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New barrier to keep blood-sucking parasite under control?

The invasive sea lamprey preys on all species of Great Lakes fish.
The invasive sea lamprey preys on all species of Great Lakes fish.

Michigan is taking ownership of a dam on the Manistique River in the Upper Peninsula.

That will allow the federal government to build a new barrier there to keep sea lampreys from breeding in the river. Managers of the fishery expect that will bring the lamprey problem under control in Lake Michigan.

For more than fifty years Canada and the U.S. have been battling the eel-like creature across the Great Lakes. Sea lampreys are parasites that drill holes in fish to feed on blood and body fluids. They often kill the fish. The sea lamprey was one of the first invasive species to arrive in the lakes, and it’s the only invasive to be successfully controlled by humans.

The Manistique is one of the largest watersheds in the Upper Great Lakes. Wildlife officials were caught off guard about a decade ago when it was discovered sea lamprey were passing an old dam near the river mouth and spawning upstream. That was one reason the lamprey population in Lake Michigan surged around 2007.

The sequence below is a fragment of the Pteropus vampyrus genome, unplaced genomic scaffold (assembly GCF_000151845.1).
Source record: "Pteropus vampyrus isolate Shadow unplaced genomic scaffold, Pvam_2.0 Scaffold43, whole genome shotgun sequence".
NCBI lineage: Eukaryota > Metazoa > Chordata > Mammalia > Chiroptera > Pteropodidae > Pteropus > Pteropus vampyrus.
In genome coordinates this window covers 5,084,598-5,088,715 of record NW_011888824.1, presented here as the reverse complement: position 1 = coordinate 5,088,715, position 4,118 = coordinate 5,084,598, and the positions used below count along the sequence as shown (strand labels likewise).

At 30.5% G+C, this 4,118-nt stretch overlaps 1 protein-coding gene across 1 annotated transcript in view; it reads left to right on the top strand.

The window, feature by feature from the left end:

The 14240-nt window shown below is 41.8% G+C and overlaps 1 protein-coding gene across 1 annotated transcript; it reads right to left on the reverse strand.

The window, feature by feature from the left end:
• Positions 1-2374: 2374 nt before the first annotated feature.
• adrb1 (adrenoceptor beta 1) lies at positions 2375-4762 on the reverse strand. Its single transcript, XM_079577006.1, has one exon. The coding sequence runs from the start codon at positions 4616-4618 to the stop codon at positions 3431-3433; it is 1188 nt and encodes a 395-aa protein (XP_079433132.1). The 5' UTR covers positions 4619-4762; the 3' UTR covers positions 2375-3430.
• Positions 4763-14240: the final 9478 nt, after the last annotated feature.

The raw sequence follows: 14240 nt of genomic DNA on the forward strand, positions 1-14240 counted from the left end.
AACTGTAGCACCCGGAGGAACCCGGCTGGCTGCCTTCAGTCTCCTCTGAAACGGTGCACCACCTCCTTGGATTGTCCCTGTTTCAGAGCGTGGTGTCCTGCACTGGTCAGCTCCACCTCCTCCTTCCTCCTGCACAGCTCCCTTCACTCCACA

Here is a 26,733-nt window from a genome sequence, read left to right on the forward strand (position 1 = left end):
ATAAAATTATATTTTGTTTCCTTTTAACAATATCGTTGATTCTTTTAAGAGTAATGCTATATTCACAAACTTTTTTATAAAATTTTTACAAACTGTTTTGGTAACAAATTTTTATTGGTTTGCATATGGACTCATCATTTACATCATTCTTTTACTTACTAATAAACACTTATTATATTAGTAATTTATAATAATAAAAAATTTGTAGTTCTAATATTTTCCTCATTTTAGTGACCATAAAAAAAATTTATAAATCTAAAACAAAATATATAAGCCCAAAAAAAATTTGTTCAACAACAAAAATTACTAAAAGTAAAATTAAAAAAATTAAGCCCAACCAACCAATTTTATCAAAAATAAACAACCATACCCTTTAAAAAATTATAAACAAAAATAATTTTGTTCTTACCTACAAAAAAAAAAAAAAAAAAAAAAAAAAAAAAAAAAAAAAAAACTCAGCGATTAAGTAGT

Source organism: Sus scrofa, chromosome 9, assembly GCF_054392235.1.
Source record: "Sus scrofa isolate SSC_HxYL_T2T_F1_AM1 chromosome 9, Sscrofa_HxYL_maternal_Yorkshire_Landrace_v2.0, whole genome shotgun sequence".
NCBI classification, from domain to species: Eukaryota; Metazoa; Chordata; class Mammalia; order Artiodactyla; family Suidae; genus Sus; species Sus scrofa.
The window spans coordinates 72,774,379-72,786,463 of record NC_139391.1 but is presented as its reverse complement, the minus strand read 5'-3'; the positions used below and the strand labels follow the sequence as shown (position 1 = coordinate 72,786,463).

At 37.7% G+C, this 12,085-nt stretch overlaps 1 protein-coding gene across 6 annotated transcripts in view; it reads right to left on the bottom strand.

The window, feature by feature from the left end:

And today, sea lampreys are still more numerous than fisheries biologists would like. Lamprey keep lake trout from recovering and also attach to white fish and salmon. The U.S. Army Corps of Engineers is ready to build a new barrier on the Manistique River and Michigan’s willingness to own the dam could allow that to happen by 2014.

-Peter Payette for the Environment Report

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